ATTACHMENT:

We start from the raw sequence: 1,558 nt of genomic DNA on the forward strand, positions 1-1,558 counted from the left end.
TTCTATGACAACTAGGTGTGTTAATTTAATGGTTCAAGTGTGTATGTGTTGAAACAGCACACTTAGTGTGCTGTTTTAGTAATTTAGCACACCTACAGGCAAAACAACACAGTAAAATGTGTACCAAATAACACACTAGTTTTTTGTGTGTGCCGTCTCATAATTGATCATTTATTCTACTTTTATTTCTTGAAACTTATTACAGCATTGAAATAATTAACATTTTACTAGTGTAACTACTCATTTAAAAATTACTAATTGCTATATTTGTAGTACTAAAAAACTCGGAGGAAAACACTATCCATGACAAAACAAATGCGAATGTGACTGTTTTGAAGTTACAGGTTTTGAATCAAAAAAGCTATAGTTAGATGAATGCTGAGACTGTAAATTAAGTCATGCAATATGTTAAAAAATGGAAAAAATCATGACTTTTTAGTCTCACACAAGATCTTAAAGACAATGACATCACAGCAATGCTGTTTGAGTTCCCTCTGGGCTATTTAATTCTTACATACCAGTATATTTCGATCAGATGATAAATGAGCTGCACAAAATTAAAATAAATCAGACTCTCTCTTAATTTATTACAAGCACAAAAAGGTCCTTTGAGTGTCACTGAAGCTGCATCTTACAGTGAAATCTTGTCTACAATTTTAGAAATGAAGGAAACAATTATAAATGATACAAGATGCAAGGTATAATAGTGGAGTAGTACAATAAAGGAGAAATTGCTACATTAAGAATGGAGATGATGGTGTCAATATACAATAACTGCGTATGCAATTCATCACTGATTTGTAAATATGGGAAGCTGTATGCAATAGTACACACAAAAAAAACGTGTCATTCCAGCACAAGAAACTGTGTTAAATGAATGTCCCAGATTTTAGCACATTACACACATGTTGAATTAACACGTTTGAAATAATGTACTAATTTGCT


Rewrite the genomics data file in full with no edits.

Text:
We start from the raw sequence: 1,558 nt of genomic DNA on the forward strand, positions 1-1,558 counted from the left end.
TTCTATGACAACTAGGTGTGTTAATTTAATGGTTCAAGTGTGTATGTGTTGAAACAGCACACTTAGTGTGCTGTTTTAGTAATTTAGCACACCTACAGGCAAAACAACACAGTAAAATGTGTACCAAATAACACACTAGTTTTTTGTGTGTGCCGTCTCATAATTGATCATTTATTCTACTTTTATTTCTTGAAACTTATTACAGCATTGAAATAATTAACATTTTACTAGTGTAACTACTCATTTAAAAATTACTAATTGCTATATTTGTAGTACTAAAAAACTCGGAGGAAAACACTATCCATGACAAAACAAATGCGAATGTGACTGTTTTGAAGTTACAGGTTTTGAATCAAAAAAGCTATAGTTAGATGAATGCTGAGACTGTAAATTAAGTCATGCAATATGTTAAAAAATGGAAAAAATCATGACTTTTTAGTCTCACACAAGATCTTAAAGACAATGACATCACAGCAATGCTGTTTGAGTTCCCTCTGGGCTATTTAATTCTTACATACCAGTATATTTCGATCAGATGATAAATGAGCTGCACAAAATTAAAATAAATCAGACTCTCTCTTAATTTATTACAAGCACAAAAAGGTCCTTTGAGTGTCACTGAAGCTGCATCTTACAGTGAAATCTTGTCTACAATTTTAGAAATGAAGGAAACAATTATAAATGATACAAGATGCAAGGTATAATAGTGGAGTAGTACAATAAAGGAGAAATTGCTACATTAAGAATGGAGATGATGGTGTCAATATACAATAACTGCGTATGCAATTCATCACTGATTTGTAAATATGGGAAGCTGTATGCAATAGTACACACAAAAAAAACGTGTCATTCCAGCACAAGAAACTGTGTTAAATGAATGTCCCAGATTTTAGCACATTACACACATGTTGAATTAACACGTTTGAAATAATGTACTAATTTGCT